Summer is fleeting but this flashback to the 1950s will be a great ending to your summer reading.  Edna Ferber’s Giant is my recommendation for a last-minute wrap on summer.


A great novelist, a wonderful story with unforgettable characters that can only be found in West Texas. Even if you’ve seen the movie a dozen times, read the book.


Coming soon at the untold story of how Talk Radio, All News Radio and Talk Television developed from its early beginnings. Who first said, ” Go gargle with razor blades?”  Find out in A Man and His Medium.


51545108_High Resolution Front Cover_6425892The broadcasting industry is approaching the hundredth anniversary of the birth of America’s first commercial radio station, KDKA, Pittsburgh, Pennsylvania. KDKA signed on the air on November 20, 1920.Emerging through the haze of broadcasting history come the names of individuals who transformed the developing technologies of radio and television into broadcast programming that attracted hundreds of millions of listeners and viewers.

Entertainment programming inherited from the vaudeville stage came to the new radio medium. Long-form dramatic shows followed, including scripted programs like Lux Radio Theater and comedies that included Amos and Andy and Burns and Allen. There were westerns, such as Tom Mix, The Lone Ranger, and Roy Rogers, and dozens of crime shows, including the FBI in Peace and War, The Shadow, and Mr. and Mrs. North. It was radio’s Golden Age.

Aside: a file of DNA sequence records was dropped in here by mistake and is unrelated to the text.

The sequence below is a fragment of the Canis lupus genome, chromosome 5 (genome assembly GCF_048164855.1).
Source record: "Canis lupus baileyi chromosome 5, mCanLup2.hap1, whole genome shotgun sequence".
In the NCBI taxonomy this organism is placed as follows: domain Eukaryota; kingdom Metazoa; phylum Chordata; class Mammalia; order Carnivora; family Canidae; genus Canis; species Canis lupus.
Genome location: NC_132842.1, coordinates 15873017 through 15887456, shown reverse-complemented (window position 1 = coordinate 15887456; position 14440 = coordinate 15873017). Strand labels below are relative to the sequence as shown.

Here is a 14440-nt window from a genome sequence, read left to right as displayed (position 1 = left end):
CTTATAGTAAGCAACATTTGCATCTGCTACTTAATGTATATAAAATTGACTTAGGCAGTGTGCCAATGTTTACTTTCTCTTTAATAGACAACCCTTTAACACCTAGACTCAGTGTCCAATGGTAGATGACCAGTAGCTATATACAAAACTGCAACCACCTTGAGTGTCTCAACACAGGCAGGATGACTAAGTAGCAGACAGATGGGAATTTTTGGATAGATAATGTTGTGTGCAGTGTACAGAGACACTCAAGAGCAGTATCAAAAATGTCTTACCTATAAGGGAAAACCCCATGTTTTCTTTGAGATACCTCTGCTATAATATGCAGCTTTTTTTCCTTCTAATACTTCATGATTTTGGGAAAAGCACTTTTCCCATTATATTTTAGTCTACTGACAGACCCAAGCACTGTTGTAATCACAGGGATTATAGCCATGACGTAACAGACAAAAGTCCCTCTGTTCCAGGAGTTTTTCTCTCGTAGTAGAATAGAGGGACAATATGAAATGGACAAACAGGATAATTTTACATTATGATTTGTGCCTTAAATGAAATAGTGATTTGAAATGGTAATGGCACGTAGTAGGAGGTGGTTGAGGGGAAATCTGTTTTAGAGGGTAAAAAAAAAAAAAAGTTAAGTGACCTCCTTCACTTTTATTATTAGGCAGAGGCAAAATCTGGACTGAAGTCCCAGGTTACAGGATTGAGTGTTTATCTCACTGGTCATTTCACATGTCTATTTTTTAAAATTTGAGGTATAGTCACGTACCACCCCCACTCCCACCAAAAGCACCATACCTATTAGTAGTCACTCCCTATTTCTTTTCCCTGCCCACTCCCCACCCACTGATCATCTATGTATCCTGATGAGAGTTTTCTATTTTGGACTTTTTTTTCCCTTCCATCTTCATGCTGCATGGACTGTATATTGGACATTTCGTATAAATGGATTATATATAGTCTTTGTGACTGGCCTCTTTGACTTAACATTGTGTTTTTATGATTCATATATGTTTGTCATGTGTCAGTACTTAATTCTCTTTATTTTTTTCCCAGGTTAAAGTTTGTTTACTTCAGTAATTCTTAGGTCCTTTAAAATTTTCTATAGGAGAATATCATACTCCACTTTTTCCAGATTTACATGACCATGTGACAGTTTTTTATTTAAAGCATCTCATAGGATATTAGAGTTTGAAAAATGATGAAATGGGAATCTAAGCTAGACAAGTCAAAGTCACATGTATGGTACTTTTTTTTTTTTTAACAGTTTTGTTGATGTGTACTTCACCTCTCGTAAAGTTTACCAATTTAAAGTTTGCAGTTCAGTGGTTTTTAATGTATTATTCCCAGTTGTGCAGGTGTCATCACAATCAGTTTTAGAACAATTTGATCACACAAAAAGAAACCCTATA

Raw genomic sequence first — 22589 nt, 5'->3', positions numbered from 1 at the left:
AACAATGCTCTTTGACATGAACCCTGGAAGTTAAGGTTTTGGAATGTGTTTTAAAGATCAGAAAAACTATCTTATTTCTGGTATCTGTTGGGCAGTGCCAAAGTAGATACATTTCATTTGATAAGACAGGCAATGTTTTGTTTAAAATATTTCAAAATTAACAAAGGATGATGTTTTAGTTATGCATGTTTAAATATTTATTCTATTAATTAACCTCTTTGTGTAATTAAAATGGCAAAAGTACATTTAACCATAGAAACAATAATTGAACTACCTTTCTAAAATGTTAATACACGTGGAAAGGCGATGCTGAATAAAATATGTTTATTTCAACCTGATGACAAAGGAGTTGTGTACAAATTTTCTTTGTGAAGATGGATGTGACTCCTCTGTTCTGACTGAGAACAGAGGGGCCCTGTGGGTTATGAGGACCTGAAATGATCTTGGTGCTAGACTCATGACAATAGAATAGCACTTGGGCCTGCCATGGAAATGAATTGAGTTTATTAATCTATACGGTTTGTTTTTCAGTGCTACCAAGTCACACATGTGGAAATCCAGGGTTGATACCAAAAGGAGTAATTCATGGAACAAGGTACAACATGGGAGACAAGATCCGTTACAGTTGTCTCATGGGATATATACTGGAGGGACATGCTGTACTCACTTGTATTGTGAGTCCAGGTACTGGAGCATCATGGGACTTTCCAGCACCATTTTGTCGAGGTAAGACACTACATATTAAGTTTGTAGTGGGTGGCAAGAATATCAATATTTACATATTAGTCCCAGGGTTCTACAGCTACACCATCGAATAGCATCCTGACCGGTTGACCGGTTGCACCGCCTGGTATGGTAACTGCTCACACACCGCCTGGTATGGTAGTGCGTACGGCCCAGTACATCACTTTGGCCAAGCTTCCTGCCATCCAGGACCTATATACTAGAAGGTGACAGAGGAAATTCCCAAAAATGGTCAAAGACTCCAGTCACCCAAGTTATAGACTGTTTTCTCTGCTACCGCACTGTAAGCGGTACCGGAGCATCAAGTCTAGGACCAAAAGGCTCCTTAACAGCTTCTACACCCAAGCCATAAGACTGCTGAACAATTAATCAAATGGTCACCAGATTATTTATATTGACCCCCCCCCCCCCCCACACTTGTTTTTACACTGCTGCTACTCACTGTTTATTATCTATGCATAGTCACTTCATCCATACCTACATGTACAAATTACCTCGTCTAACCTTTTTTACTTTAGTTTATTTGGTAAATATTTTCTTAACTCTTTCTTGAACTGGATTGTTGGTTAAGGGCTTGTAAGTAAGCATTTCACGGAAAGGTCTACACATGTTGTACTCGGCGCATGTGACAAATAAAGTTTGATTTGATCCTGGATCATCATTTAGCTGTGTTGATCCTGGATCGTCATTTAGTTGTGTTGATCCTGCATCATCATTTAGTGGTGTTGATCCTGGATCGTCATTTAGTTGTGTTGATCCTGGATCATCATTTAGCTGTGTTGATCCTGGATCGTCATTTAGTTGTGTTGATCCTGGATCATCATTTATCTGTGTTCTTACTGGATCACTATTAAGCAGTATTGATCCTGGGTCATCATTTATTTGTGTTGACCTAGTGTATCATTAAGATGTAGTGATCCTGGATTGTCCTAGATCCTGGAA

When television exploded in American homes during the 1950s, radio needed to reinvent itself by creating new, appealing programs and approaches in order to position itself for the future. Many stations adopted a rock ’n’ roll music format. Others took a more adventurous, riskier, and more innovative approach and created what later became All News and Talk Radio.

This is the untold story of Alan Henry, a young boy left on a relative’s doorstep at an early age, who, through self-reliance, grit, and imagination, grew to be among America’s most successful radio- and television-broadcast entrepreneurs, innovators, and executives. Alan Henry took high risks to help create programming that is today universal across all media. Over the decades, these formats have launched thousands of individual careers in radio, on television, on cable television, and on the Internet.

Alan Henry’s legacy has left an indelible mark on how Americans use the broadcast media in the twenty-first century.